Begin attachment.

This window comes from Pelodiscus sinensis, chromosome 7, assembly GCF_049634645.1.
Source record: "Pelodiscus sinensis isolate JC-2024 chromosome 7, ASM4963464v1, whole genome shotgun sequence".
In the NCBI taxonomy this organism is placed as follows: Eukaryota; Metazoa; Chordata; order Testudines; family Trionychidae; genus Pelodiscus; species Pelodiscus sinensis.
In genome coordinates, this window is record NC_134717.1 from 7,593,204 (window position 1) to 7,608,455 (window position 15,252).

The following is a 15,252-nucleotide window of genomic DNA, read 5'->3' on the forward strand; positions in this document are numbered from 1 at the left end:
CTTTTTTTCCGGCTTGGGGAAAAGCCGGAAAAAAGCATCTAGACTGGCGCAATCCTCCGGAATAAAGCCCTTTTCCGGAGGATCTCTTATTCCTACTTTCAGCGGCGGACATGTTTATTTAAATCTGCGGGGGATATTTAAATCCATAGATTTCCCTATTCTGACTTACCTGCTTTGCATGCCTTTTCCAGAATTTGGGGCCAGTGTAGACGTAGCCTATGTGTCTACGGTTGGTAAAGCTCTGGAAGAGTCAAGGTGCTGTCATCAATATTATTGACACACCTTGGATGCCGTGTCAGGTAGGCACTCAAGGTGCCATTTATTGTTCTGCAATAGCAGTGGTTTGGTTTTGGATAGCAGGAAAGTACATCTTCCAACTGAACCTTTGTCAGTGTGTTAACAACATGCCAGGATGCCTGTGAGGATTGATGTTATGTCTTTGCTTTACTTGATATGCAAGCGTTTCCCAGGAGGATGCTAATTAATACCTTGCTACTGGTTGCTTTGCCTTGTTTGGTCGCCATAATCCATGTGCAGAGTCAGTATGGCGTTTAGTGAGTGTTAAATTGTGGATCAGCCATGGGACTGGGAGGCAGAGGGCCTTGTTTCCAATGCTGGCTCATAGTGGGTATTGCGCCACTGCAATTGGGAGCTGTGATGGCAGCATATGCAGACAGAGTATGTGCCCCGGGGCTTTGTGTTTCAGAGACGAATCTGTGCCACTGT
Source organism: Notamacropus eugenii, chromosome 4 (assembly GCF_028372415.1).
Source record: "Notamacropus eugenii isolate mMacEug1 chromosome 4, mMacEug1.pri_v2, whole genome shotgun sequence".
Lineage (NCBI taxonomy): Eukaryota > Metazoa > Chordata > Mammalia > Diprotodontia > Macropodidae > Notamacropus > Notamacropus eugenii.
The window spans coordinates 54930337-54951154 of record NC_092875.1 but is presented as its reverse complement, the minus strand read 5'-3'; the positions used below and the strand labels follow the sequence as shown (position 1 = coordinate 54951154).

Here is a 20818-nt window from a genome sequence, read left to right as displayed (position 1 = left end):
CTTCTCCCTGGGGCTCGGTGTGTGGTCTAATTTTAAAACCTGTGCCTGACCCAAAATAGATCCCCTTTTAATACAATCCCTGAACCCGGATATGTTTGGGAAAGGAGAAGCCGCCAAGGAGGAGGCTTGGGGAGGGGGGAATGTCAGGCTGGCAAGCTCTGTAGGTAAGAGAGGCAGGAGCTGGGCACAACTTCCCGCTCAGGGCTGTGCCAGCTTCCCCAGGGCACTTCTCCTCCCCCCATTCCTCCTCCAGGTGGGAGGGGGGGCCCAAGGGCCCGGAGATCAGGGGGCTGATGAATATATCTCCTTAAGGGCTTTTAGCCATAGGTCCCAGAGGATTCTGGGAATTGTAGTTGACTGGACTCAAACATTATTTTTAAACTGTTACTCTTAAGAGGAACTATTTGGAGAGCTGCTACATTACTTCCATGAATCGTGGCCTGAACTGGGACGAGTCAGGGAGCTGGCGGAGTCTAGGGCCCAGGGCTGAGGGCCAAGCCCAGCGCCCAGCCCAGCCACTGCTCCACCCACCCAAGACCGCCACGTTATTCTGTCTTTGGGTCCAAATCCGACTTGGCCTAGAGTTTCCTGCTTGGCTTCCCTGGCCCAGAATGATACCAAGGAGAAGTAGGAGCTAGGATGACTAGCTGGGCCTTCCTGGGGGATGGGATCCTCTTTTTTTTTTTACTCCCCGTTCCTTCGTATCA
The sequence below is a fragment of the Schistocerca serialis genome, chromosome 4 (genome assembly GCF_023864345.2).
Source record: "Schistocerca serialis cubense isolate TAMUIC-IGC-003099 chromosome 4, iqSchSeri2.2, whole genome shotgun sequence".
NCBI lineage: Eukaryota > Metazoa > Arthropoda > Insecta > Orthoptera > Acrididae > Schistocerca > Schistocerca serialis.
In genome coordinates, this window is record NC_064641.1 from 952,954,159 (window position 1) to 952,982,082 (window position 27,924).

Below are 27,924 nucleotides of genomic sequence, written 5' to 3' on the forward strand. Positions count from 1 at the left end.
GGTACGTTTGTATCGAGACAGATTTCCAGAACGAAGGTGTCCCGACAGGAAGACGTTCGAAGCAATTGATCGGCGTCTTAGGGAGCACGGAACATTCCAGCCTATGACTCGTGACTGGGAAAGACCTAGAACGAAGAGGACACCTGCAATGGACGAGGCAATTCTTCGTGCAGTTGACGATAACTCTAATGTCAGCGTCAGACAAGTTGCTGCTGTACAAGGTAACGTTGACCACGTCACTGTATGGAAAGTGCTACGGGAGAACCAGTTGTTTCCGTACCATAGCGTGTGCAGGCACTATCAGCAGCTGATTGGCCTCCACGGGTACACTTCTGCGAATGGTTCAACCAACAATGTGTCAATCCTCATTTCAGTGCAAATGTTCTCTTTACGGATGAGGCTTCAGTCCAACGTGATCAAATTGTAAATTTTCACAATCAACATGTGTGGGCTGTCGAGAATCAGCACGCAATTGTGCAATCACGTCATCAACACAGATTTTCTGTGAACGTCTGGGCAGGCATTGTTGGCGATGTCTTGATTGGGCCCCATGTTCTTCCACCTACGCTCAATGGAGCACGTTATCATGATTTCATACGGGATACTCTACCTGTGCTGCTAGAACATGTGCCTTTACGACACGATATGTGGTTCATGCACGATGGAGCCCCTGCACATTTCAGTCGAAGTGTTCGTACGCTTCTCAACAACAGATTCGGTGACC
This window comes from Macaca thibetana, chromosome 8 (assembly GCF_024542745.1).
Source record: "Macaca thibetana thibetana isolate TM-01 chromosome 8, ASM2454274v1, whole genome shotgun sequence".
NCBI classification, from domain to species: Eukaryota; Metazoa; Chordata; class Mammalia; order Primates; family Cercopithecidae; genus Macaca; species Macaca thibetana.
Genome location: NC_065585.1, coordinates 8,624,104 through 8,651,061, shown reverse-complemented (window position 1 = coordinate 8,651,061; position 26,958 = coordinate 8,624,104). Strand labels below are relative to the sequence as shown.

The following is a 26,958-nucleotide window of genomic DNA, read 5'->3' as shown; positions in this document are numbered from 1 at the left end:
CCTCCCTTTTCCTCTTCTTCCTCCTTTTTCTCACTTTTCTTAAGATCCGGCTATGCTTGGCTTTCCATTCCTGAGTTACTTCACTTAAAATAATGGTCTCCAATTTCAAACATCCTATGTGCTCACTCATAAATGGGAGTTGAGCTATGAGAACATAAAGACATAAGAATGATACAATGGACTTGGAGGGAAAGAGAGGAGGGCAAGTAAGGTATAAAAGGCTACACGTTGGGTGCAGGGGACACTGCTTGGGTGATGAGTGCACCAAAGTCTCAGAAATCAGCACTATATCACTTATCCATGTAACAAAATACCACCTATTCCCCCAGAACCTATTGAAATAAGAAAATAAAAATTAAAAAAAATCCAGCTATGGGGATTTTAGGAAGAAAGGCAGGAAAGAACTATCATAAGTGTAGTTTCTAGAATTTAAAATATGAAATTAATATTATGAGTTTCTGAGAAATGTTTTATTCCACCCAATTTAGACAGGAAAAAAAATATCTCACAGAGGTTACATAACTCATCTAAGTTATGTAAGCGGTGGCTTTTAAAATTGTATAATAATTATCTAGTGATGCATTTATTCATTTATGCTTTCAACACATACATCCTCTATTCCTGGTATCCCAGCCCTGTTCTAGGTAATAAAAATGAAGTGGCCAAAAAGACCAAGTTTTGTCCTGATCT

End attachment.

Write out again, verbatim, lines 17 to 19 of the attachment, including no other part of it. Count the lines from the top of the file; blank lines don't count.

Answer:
Below are 27,924 nucleotides of genomic sequence, written 5' to 3' on the forward strand. Positions count from 1 at the left end.
GGTACGTTTGTATCGAGACAGATTTCCAGAACGAAGGTGTCCCGACAGGAAGACGTTCGAAGCAATTGATCGGCGTCTTAGGGAGCACGGAACATTCCAGCCTATGACTCGTGACTGGGAAAGACCTAGAACGAAGAGGACACCTGCAATGGACGAGGCAATTCTTCGTGCAGTTGACGATAACTCTAATGTCAGCGTCAGACAAGTTGCTGCTGTACAAGGTAACGTTGACCACGTCACTGTATGGAAAGTGCTACGGGAGAACCAGTTGTTTCCGTACCATAGCGTGTGCAGGCACTATCAGCAGCTGATTGGCCTCCACGGGTACACTTCTGCGAATGGTTCAACCAACAATGTGTCAATCCTCATTTCAGTGCAAATGTTCTCTTTACGGATGAGGCTTCAGTCCAACGTGATCAAATTGTAAATTTTCACAATCAACATGTGTGGGCTGTCGAGAATCAGCACGCAATTGTGCAATCACGTCATCAACACAGATTTTCTGTGAACGTCTGGGCAGGCATTGTTGGCGATGTCTTGATTGGGCCCCATGTTCTTCCACCTACGCTCAATGGAGCACGTTATCATGATTTCATACGGGATACTCTACCTGTGCTGCTAGAACATGTGCCTTTACGACACGATATGTGGTTCATGCACGATGGAGCCCCTGCACATTTCAGTCGAAGTGTTCGTACGCTTCTCAACAACAGATTCGGTGACC
This window comes from Macaca thibetana, chromosome 8 (assembly GCF_024542745.1).